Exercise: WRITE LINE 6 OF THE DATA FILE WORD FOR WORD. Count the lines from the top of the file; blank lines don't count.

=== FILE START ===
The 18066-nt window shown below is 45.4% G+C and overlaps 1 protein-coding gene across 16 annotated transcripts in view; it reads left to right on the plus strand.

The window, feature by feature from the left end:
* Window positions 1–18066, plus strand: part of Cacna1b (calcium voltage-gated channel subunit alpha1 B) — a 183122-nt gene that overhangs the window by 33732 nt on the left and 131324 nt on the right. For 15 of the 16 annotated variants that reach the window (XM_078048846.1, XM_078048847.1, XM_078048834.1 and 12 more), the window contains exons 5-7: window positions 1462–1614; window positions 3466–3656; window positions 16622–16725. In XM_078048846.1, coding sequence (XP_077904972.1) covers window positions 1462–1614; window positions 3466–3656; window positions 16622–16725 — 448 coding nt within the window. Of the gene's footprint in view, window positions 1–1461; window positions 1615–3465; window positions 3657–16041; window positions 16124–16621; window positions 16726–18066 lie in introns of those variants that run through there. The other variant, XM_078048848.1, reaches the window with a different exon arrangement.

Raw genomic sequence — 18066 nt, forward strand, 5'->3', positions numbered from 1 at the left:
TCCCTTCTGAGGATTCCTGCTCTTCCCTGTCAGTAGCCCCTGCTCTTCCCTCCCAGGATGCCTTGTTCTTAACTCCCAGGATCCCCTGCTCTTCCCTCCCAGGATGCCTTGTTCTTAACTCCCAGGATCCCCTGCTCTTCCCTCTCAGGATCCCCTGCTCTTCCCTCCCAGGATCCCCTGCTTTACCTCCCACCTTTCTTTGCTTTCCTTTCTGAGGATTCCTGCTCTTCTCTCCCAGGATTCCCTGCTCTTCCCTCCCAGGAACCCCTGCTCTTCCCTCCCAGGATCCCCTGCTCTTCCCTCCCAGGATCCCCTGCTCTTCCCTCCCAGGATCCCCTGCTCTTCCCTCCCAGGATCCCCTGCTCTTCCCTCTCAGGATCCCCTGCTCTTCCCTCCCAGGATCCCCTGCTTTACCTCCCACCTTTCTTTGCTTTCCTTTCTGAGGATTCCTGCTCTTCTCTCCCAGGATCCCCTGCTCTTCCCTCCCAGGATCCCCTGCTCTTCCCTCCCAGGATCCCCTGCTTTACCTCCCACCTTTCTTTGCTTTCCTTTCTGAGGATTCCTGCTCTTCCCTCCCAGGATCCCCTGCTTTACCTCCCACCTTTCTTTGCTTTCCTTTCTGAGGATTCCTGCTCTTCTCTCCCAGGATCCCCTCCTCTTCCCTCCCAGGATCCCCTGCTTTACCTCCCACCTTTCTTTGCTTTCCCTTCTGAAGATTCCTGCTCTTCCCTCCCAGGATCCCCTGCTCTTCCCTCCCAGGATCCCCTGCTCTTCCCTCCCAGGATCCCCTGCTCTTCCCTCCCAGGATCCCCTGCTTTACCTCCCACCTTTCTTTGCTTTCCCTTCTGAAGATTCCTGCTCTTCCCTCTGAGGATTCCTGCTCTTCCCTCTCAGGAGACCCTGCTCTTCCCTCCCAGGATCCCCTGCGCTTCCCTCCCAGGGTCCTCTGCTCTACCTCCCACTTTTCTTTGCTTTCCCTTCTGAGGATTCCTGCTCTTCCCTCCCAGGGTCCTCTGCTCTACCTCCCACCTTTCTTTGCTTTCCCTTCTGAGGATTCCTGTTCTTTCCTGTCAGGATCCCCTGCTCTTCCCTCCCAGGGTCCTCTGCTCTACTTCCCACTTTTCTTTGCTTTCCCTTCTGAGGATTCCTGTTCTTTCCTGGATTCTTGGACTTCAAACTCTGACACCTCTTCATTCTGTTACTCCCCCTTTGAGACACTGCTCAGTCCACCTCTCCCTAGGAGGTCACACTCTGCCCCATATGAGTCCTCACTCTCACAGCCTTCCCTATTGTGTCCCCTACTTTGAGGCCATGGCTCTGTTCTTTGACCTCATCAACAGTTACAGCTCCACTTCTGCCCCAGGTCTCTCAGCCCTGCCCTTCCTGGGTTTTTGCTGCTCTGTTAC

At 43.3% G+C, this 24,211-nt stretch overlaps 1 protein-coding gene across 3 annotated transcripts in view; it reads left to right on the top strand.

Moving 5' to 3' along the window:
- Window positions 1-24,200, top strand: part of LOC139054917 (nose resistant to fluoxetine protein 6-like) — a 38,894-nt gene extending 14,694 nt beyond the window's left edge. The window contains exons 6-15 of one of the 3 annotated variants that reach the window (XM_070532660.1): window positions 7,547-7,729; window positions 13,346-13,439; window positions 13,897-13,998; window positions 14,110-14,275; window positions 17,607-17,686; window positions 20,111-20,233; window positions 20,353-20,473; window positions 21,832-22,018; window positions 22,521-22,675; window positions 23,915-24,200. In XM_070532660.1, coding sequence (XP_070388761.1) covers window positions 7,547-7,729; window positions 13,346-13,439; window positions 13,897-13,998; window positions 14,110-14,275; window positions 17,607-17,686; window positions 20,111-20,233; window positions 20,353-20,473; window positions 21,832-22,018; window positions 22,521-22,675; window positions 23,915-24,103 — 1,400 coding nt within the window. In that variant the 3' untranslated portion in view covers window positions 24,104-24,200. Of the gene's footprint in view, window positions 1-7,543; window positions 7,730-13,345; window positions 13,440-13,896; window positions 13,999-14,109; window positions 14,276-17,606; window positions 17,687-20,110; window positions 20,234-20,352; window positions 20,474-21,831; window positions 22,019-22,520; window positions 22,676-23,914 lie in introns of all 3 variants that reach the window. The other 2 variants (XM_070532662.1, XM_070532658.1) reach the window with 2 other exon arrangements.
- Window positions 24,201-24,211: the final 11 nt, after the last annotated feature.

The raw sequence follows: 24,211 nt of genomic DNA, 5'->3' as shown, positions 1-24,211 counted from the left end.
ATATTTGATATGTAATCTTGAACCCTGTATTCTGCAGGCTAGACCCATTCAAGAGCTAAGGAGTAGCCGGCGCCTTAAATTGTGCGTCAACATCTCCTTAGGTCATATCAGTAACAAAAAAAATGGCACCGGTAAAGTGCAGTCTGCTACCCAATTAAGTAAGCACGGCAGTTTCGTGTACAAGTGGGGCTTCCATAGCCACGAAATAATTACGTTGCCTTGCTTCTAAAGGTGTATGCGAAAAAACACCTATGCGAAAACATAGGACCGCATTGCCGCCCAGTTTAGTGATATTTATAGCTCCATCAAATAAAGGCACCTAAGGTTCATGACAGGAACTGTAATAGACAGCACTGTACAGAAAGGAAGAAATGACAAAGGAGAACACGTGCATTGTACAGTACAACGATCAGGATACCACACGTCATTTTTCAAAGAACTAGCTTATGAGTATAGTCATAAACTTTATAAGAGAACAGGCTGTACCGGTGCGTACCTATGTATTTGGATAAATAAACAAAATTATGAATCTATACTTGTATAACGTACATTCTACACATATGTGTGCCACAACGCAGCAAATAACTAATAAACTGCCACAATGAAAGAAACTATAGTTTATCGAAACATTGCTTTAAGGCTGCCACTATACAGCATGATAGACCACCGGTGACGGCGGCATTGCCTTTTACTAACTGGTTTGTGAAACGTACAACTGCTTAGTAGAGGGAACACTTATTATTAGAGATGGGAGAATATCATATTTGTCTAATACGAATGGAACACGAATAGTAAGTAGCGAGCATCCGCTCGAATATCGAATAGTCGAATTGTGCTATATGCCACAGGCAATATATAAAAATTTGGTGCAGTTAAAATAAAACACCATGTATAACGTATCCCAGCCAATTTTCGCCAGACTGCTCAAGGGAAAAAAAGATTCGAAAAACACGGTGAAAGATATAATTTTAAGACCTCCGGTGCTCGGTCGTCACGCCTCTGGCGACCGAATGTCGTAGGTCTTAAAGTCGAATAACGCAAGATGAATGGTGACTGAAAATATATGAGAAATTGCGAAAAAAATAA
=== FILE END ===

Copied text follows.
At 43.3% G+C, this 24,211-nt stretch overlaps 1 protein-coding gene across 3 annotated transcripts in view; it reads left to right on the top strand.